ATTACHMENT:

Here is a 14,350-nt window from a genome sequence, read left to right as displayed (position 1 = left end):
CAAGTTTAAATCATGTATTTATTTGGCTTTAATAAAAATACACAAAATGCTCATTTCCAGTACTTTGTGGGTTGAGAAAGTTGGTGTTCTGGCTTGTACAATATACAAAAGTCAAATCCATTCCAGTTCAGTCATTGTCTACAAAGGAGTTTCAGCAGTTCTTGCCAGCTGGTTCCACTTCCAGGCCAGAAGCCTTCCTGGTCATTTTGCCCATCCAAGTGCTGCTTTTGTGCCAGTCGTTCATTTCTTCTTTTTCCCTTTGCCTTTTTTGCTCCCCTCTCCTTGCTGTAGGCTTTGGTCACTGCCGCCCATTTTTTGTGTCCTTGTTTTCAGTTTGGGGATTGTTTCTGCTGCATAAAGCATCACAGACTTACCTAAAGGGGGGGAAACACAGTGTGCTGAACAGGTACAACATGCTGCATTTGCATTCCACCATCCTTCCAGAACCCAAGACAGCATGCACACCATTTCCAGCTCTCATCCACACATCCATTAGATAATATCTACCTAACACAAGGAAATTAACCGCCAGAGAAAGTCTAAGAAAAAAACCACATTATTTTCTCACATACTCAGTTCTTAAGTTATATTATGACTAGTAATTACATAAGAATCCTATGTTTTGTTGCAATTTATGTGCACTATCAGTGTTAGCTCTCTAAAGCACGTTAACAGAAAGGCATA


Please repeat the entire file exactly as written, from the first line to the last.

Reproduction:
Here is a 14,350-nt window from a genome sequence, read left to right as displayed (position 1 = left end):
CAAGTTTAAATCATGTATTTATTTGGCTTTAATAAAAATACACAAAATGCTCATTTCCAGTACTTTGTGGGTTGAGAAAGTTGGTGTTCTGGCTTGTACAATATACAAAAGTCAAATCCATTCCAGTTCAGTCATTGTCTACAAAGGAGTTTCAGCAGTTCTTGCCAGCTGGTTCCACTTCCAGGCCAGAAGCCTTCCTGGTCATTTTGCCCATCCAAGTGCTGCTTTTGTGCCAGTCGTTCATTTCTTCTTTTTCCCTTTGCCTTTTTTGCTCCCCTCTCCTTGCTGTAGGCTTTGGTCACTGCCGCCCATTTTTTGTGTCCTTGTTTTCAGTTTGGGGATTGTTTCTGCTGCATAAAGCATCACAGACTTACCTAAAGGGGGGGAAACACAGTGTGCTGAACAGGTACAACATGCTGCATTTGCATTCCACCATCCTTCCAGAACCCAAGACAGCATGCACACCATTTCCAGCTCTCATCCACACATCCATTAGATAATATCTACCTAACACAAGGAAATTAACCGCCAGAGAAAGTCTAAGAAAAAAACCACATTATTTTCTCACATACTCAGTTCTTAAGTTATATTATGACTAGTAATTACATAAGAATCCTATGTTTTGTTGCAATTTATGTGCACTATCAGTGTTAGCTCTCTAAAGCACGTTAACAGAAAGGCATA